Johnson & Johnson vaccine Pokemon Diamond and Pearl remakes PS5, Xbox Series X stock WandaVision episode 8 Stimulus package: Tax breaks for families T-Mobile's $50 unlimited home internet

S3, Via chip could slash PC prices

Two major players in their respective chip markets are teaming up to produce a new class of chips that could further reduce PC prices.

S3 and Via, two major players in their respective chip markets, announced today that they are teaming up to produce a new class of chips that could further reduce PC prices.

S3, one of the world's largest graphics chipmakers, and Via, a leading supplier of PC chipsets, will build chips which fuse the two companies' technologies into one chip.

Importantly, the joint venture targets PCs which use both Advanced Micro Devices and Intel processors, further illustrating AMD's newfound clout and rising market share compared to Intel.

The deal indicates that graphics and chipset companies intend to invade en masse territory held by Intel which has dominated the chipset business for more than five years. The upshot: AMD's strength in the consumer PC market is changing the market dynamics and breathing new life into chipset companies and possibly creating a large market opportunity. Intel's newfound urgency to push hard into this segment with its Celeron processor will also allow a variety of chipmakers to feed PC manufacturers hungry for any chipset that competes on price--Intel or not.

Integrating graphics into the PC's chipset--which already controls a number of critical functions in a PC--is a burgeoning trend among chipmakers. SiS released integrated chipsets for low-end PCs last year, which both Compaq and HP incorporated into low-end computers using AMD processors last year.

Via also released its first integrated chipset, the Apollo MVP4, last August for AMD computers. It proved popular with second-tier manufacturers and sold well overseas, said sources. Via used graphics technology from Trident Microsystems.

Intel is also slated to announce a chipset with integrated graphics later this month called Whitney. In most cases, the technology combines the graphics chip with a major part of the chipset. Integrated solutions started to grow in popularity last year and has become an issue of economics, according to Nathan Brookwood, an independent analyst in Saratoga, California. Integrated chips are cheaper and will become an attractive option for the sub-$1,000 PC market. Also, Peter Glaskowsky, an analyst with the Microprocessor Report, said that integration can lop about $10 or more off manufacturer's cost and up to $100 on the retail price of a system.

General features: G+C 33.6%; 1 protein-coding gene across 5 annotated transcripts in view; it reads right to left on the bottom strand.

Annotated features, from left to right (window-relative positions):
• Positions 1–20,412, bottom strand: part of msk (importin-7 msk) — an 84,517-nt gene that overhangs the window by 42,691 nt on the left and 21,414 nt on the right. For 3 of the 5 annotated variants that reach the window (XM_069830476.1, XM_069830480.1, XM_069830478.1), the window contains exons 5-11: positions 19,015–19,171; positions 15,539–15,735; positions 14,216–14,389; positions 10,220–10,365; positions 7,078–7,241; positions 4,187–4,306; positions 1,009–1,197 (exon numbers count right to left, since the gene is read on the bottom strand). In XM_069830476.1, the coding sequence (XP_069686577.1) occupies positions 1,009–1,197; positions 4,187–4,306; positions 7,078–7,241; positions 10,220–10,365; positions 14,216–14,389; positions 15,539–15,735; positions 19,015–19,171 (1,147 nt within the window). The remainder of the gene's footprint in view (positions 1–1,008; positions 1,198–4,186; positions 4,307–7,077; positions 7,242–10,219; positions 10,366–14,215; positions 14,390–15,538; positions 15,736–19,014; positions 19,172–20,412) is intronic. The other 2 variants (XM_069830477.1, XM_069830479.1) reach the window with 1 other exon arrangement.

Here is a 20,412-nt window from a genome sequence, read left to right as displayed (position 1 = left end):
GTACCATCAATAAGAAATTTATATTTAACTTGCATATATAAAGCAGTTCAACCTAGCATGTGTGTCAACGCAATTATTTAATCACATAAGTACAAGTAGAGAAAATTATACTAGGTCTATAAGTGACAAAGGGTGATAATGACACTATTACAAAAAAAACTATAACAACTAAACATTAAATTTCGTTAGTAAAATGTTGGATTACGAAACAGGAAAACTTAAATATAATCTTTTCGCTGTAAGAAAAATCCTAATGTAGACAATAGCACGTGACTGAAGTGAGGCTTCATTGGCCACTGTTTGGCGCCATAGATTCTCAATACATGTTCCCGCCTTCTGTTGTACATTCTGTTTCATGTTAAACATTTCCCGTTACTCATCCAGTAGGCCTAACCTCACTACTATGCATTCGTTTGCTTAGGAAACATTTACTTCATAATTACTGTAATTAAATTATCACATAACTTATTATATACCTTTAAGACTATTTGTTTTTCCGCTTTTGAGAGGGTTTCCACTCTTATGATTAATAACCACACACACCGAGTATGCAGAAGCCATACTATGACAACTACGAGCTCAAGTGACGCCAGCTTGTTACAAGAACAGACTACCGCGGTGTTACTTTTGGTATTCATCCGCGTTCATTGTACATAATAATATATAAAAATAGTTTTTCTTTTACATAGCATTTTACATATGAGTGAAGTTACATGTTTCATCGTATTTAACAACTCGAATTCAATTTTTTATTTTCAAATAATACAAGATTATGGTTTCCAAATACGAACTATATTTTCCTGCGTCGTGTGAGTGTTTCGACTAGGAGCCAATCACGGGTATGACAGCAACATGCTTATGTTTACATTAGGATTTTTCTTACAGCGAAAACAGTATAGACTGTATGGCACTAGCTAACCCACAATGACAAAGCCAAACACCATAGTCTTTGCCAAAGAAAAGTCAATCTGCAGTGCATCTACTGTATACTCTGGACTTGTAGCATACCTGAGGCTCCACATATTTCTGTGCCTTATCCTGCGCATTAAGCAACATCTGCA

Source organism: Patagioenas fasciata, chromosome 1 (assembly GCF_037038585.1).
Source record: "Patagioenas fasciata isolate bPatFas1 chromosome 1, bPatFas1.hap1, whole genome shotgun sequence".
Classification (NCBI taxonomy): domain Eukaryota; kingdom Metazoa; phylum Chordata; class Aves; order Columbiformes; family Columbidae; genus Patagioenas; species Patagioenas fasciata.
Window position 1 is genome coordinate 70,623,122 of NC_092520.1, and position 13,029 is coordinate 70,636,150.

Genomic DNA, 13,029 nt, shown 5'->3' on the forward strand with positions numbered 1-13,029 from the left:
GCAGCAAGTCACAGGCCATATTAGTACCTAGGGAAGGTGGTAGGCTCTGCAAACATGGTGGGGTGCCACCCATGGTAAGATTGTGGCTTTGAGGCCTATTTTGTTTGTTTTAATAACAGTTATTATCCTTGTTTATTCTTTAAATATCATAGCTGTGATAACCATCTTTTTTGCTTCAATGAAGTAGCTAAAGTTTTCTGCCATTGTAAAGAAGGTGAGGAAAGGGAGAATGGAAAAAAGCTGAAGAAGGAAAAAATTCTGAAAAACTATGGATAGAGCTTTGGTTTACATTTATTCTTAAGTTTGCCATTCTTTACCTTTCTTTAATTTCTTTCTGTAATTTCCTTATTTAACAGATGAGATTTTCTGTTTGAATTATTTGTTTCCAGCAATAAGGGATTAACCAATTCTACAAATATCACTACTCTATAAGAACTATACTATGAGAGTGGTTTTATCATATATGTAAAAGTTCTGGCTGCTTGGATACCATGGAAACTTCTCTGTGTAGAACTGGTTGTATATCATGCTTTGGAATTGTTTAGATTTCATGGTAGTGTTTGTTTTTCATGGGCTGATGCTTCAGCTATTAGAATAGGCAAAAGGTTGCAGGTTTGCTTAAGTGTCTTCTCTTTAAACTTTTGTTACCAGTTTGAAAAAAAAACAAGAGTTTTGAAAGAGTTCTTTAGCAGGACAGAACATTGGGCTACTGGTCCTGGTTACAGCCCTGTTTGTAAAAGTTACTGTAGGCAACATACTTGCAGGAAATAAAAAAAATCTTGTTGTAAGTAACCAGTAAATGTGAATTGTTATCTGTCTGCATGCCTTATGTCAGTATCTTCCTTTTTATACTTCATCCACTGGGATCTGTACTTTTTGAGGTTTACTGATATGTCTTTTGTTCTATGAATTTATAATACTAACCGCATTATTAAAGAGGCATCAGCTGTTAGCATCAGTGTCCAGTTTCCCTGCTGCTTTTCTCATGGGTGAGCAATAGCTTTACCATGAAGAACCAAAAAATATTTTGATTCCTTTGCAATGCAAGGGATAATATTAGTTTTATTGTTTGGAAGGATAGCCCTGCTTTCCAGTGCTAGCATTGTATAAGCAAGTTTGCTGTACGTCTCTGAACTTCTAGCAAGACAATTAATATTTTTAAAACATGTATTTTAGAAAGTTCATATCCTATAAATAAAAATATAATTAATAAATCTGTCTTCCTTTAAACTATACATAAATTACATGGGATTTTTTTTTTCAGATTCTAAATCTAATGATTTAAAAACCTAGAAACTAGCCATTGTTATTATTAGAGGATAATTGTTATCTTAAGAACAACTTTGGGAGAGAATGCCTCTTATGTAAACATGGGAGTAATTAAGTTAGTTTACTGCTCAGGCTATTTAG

"We're targeting [everything] from $500 to $1,500," said Andrew Wolfe, chief technology officer at S3. "This means much higher performance at much lower cost," he said.

Also, analysts believe that AMD has excelled at driving the low-cost PC market where these technologies will prevail. "We think AMD has done a credible--and incredible--job of establishing the way-under-$1,000 PC market," said Dr. Jon Peddie of Jon Peddie & Associates, a marketing research firm which covers the graphics chip market.

AMD's share of the chip market rose to 15.5 percent in the fourth quarter of 1998 from 6.6 percent in the year-earlier quarter, according to a recent report from International Data Corporation (IDC). In the sub-$1,000 PC market, AMD dominates certain segments, according to reports from market researchers such as PC Data.

In this market, AMD has made ample use of non-Intel chipsets, mostly from Via in the past.

But S3 is not snubbing Intel by any means said Wolfe. The company will target its new chips for the growing base of low-cost PCs built around Celeron systems as well as Pentium II and Pentium III systems.

S3 and VIA said today that the two companies expect to introduce the first product, which will be "targeted at the mainstream and growing value PC market," in the second half of 1999.

The companies will jointly market the product, according to Wolfe.

"This product will be designed to provide substantial performance improvements and cost savings over existing solutions," the companies said in a statement. "The parties expect that the first S3/VIA product, code-named SavageNB, will combine the best of S3's Savage4 graphics engine with Via's Apollo Pro [chipset] design."

In some systems, this can reduce chip count by as many as 9 chips and reduce space required on PC motherboards by more than 50 percent, the companies said.

Further details on the new chip will be released in the second half of 1999, when the two companies formally launch the new product.

The agreement also illustrates the tangled web of relationships that are forming in the chipset and graphics industry. In an agreement announced in December of last year, S3 and Intel entered into a ten-year technology cross license pact, which allows S3 to use certain Intel semiconductor patents and intellectual property rights.

At that time, S3--which was reeling from devastating losses--said it would use the patents to incorporate additional functionality into its current graphics processor line, as well as come out with a new series of chips for set-top boxes, Windows CE machines, consumer appliances, industrial point-of-sale systems, and automotive GPS systems.

S3 has also used the agreement to aggressively pursue the AGP-standard graphics market, where it fell perilously behind leader ATI Technologies over a 12-month period, clobbering its earnings.

Via, for its part, made a splash in November of last year by being one of the first to offer chipsets compatible with Intel's Pentium II processor.